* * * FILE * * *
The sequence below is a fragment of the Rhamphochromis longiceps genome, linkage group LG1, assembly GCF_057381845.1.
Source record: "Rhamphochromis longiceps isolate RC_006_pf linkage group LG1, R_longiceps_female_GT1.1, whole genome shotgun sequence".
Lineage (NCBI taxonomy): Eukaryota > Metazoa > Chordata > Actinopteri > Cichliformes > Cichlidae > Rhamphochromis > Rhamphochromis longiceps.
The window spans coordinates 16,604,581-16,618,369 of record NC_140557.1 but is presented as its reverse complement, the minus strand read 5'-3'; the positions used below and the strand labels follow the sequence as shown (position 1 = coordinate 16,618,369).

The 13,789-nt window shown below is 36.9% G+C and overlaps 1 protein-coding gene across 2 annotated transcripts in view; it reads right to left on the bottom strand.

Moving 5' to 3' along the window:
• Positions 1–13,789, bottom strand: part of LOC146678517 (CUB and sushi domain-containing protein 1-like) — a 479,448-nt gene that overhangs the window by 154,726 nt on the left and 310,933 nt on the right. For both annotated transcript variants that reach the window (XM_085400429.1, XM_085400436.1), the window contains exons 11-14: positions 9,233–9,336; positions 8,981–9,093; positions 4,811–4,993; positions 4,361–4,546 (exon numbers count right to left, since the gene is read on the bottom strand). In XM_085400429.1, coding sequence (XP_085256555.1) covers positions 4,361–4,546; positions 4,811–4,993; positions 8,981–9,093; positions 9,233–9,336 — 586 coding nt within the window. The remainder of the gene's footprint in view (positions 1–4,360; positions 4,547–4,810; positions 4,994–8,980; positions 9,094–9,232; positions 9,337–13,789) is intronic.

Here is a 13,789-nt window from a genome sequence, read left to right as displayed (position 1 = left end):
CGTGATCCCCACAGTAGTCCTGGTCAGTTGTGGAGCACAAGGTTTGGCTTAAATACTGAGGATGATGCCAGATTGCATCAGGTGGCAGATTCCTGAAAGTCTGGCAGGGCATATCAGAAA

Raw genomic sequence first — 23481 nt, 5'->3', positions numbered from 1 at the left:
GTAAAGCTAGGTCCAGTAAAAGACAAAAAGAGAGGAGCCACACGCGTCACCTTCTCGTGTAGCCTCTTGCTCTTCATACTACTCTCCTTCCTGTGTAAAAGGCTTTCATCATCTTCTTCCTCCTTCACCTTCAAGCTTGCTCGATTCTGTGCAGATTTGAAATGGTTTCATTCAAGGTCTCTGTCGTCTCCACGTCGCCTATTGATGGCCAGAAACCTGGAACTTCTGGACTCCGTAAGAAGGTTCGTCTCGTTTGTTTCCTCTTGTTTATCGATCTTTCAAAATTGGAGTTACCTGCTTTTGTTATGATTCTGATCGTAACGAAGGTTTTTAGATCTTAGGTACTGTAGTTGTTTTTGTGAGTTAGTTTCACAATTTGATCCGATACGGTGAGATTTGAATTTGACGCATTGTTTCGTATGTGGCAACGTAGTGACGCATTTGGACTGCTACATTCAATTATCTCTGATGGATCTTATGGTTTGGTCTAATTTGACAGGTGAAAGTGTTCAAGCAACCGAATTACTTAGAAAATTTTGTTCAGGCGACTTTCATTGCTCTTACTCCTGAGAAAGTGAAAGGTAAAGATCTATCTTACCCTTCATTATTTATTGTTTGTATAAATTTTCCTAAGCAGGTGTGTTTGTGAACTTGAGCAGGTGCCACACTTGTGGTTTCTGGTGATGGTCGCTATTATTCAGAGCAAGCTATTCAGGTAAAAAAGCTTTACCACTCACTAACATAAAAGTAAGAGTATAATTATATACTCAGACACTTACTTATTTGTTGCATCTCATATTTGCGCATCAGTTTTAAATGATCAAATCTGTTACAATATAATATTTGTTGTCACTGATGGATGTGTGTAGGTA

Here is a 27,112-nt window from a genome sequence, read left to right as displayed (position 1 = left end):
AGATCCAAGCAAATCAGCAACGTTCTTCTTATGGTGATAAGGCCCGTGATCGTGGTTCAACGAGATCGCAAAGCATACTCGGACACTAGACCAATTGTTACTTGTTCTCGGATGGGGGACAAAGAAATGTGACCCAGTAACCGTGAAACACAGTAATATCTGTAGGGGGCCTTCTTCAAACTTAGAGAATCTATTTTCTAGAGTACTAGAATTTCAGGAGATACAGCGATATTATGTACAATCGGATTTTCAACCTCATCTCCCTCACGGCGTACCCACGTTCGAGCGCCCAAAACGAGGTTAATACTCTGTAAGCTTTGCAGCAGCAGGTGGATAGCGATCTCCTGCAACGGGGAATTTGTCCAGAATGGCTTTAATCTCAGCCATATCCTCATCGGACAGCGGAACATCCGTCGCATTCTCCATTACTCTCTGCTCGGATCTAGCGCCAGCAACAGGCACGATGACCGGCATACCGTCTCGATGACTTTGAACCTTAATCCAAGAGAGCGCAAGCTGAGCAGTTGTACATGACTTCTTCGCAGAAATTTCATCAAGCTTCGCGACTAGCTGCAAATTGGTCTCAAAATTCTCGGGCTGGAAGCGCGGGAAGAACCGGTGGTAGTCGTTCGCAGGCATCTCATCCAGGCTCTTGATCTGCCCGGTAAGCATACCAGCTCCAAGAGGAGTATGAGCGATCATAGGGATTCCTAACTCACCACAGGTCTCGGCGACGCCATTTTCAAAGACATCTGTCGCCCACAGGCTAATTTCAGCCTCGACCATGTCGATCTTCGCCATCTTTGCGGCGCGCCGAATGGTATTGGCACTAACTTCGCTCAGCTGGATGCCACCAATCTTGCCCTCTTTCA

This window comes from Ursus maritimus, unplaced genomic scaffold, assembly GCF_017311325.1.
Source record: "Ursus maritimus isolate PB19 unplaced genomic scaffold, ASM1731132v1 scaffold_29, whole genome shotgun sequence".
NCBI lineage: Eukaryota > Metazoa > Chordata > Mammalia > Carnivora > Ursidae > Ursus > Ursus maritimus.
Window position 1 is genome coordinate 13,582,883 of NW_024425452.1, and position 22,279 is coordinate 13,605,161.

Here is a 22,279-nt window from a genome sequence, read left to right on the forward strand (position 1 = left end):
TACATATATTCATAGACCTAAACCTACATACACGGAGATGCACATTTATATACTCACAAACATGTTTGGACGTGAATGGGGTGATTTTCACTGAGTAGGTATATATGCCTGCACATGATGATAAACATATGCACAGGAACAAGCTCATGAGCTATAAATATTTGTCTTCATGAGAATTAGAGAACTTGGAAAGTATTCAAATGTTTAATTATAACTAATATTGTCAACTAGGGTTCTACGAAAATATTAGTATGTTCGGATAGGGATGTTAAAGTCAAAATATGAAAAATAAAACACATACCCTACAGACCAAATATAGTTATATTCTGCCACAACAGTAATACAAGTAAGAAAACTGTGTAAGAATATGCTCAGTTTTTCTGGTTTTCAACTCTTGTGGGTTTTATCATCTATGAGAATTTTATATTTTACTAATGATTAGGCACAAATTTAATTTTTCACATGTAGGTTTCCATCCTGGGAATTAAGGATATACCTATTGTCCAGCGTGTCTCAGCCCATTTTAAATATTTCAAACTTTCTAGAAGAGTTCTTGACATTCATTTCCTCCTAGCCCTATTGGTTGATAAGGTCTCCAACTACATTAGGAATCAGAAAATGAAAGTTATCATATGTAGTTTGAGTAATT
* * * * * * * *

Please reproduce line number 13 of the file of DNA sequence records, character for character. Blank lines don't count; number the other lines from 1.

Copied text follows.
AGATCCAAGCAAATCAGCAACGTTCTTCTTATGGTGATAAGGCCCGTGATCGTGGTTCAACGAGATCGCAAAGCATACTCGGACACTAGACCAATTGTTACTTGTTCTCGGATGGGGGACAAAGAAATGTGACCCAGTAACCGTGAAACACAGTAATATCTGTAGGGGGCCTTCTTCAAACTTAGAGAATCTATTTTCTAGAGTACTAGAATTTCAGGAGATACAGCGATATTATGTACAATCGGATTTTCAACCTCATCTCCCTCACGGCGTACCCACGTTCGAGCGCCCAAAACGAGGTTAATACTCTGTAAGCTTTGCAGCAGCAGGTGGATAGCGATCTCCTGCAACGGGGAATTTGTCCAGAATGGCTTTAATCTCAGCCATATCCTCATCGGACAGCGGAACATCCGTCGCATTCTCCATTACTCTCTGCTCGGATCTAGCGCCAGCAACAGGCACGATGACCGGCATACCGTCTCGATGACTTTGAACCTTAATCCAAGAGAGCGCAAGCTGAGCAGTTGTACATGACTTCTTCGCAGAAATTTCATCAAGCTTCGCGACTAGCTGCAAATTGGTCTCAAAATTCTCGGGCTGGAAGCGCGGGAAGAACCGGTGGTAGTCGTTCGCAGGCATCTCATCCAGGCTCTTGATCTGCCCGGTAAGCATACCAGCTCCAAGAGGAGTATGAGCGATCATAGGGATTCCTAACTCACCACAGGTCTCGGCGACGCCATTTTCAAAGACATCTGTCGCCCACAGGCTAATTTCAGCCTCGACCATGTCGATCTTCGCCATCTTTGCGGCGCGCCGAATGGTATTGGCACTAACTTCGCTCAGCTGGATGCCACCAATCTTGCCCTCTTTCA